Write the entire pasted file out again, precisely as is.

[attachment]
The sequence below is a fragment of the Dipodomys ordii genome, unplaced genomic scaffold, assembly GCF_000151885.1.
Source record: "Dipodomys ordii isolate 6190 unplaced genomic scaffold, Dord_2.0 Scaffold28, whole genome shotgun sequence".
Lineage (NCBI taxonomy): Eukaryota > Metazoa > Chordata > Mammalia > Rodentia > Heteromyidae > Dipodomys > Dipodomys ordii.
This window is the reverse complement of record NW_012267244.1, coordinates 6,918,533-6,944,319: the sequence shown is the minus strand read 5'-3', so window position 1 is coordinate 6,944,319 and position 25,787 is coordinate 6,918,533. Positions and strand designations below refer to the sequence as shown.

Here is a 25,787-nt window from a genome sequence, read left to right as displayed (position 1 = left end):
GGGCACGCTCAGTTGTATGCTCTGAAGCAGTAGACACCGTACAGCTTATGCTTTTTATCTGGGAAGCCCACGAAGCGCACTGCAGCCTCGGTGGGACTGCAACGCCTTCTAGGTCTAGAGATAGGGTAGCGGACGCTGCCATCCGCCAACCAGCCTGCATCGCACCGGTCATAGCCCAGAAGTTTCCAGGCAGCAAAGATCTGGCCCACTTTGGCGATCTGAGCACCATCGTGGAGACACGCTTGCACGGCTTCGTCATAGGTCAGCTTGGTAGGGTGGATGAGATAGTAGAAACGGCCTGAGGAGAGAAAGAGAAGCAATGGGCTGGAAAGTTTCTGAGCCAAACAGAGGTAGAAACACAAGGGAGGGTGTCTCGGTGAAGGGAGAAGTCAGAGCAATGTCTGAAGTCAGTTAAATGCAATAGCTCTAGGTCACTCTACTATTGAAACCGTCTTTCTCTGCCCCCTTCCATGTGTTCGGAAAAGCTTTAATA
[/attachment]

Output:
The sequence below is a fragment of the Dipodomys ordii genome, unplaced genomic scaffold, assembly GCF_000151885.1.
Source record: "Dipodomys ordii isolate 6190 unplaced genomic scaffold, Dord_2.0 Scaffold28, whole genome shotgun sequence".
Lineage (NCBI taxonomy): Eukaryota > Metazoa > Chordata > Mammalia > Rodentia > Heteromyidae > Dipodomys > Dipodomys ordii.
This window is the reverse complement of record NW_012267244.1, coordinates 6,918,533-6,944,319: the sequence shown is the minus strand read 5'-3', so window position 1 is coordinate 6,944,319 and position 25,787 is coordinate 6,918,533. Positions and strand designations below refer to the sequence as shown.

Here is a 25,787-nt window from a genome sequence, read left to right as displayed (position 1 = left end):
GGGCACGCTCAGTTGTATGCTCTGAAGCAGTAGACACCGTACAGCTTATGCTTTTTATCTGGGAAGCCCACGAAGCGCACTGCAGCCTCGGTGGGACTGCAACGCCTTCTAGGTCTAGAGATAGGGTAGCGGACGCTGCCATCCGCCAACCAGCCTGCATCGCACCGGTCATAGCCCAGAAGTTTCCAGGCAGCAAAGATCTGGCCCACTTTGGCGATCTGAGCACCATCGTGGAGACACGCTTGCACGGCTTCGTCATAGGTCAGCTTGGTAGGGTGGATGAGATAGTAGAAACGGCCTGAGGAGAGAAAGAGAAGCAATGGGCTGGAAAGTTTCTGAGCCAAACAGAGGTAGAAACACAAGGGAGGGTGTCTCGGTGAAGGGAGAAGTCAGAGCAATGTCTGAAGTCAGTTAAATGCAATAGCTCTAGGTCACTCTACTATTGAAACCGTCTTTCTCTGCCCCCTTCCATGTGTTCGGAAAAGCTTTAATA